MS-ESS3-2. Analyze and interpret data on natural hazards to forecast future catastrophic events and inform the development of technologies to mitigate their effects. [Clarification Statement: Emphasis is on how some natural hazards, such as volcanic eruptions and severe weather, are preceded by phenomena that allow for reliable predictions, but others, such as earthquakes, occur suddenly and with no notice, and thus are not yet predictable. Examples of natural hazards can be taken from interior processes (such as earthquakes and volcanic eruptions), surface processes (such as mass wasting and tsunamis), or severe weather events (such as hurricanes, tornadoes, and floods). Examples of data can include the locations, magnitudes, and frequencies of the natural hazards. Examples of technologies can be global (such as satellite systems to monitor hurricanes or forest fires) or local (such as building basements in tornado-prone regions or reservoirs to mitigate droughts).]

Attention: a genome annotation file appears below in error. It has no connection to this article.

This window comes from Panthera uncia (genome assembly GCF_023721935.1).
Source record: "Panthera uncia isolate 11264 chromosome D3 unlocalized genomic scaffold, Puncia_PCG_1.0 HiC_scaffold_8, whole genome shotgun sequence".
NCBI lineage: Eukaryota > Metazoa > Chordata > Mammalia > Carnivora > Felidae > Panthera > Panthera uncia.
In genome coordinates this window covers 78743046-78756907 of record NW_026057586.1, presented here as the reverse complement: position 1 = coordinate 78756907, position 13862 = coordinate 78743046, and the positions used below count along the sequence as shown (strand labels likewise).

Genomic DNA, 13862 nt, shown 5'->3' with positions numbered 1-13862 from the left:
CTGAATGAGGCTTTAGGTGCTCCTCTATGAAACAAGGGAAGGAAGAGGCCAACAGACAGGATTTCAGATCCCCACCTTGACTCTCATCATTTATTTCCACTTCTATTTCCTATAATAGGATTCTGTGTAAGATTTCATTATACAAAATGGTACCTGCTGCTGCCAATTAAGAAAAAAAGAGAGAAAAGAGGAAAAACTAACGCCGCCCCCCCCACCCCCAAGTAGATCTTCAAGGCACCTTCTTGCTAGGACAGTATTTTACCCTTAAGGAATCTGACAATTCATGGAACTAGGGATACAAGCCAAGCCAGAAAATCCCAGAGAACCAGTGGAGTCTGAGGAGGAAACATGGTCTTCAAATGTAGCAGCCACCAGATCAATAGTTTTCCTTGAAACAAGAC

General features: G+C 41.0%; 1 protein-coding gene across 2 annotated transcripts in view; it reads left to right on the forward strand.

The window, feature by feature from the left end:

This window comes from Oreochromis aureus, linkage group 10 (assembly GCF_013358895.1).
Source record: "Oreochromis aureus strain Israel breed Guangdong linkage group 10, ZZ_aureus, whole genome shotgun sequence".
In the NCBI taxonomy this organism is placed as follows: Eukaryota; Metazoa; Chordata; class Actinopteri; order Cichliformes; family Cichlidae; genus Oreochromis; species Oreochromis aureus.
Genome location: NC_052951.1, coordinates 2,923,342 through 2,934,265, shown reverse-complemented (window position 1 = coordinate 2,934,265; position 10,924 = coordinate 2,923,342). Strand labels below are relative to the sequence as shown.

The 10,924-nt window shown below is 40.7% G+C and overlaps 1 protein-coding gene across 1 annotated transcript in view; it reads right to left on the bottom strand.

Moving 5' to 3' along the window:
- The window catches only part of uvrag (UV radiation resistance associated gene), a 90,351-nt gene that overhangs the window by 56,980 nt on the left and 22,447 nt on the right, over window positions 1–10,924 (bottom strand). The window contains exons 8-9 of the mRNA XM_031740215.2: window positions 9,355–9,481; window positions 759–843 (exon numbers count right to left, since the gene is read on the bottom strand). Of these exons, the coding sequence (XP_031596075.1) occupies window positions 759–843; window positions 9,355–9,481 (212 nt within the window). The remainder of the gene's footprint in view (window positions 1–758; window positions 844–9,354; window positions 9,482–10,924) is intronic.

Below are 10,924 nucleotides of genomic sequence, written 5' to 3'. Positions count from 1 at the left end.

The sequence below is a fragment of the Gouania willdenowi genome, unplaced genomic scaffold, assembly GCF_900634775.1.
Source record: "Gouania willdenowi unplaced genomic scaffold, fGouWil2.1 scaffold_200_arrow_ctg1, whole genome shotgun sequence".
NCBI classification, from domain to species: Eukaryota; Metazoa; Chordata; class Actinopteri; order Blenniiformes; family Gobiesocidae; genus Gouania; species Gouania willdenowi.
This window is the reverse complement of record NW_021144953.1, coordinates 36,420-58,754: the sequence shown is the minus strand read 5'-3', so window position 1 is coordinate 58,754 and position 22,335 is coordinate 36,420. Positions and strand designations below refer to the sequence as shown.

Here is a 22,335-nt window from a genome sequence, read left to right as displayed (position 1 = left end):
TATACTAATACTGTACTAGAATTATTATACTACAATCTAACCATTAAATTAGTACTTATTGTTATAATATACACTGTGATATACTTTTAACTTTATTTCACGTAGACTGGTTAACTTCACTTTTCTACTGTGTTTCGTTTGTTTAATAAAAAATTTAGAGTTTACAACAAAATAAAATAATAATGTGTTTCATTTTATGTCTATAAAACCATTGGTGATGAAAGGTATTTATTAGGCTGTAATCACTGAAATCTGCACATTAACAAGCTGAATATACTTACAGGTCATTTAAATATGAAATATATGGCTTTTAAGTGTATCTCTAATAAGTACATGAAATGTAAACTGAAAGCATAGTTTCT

Analyzing and Interpreting Data
Analyzing data in 6–8 builds on K–5 and progresses to extending quantitative analysis to investigations, distinguishing between correlation and causation, and basic statistical techniques of data and error analysis.
Analyze and interpret data to determine similarities and differences in findings. (MS-ESS3-2)
ESS3.B: Natural Hazards
Mapping the history of natural hazards in a region, combined with an understanding of related geologic forces can help forecast the locations and likelihoods of future events. (MS-ESS3-2)
Graphs, charts, and images can be used to identify patterns in data. (MS-ESS3-2)
Time required to complete tasks depends on grade level/ability level of groups.
Needs to be copied in color. I have 10 color copies that I laminate and place students in groups of 3. Students answer questions by team on a separate piece of paper and turn in daily (or can be kept in a journal or folder).
Websites are noted for locations of maps found. Those without notation were used from Google Images.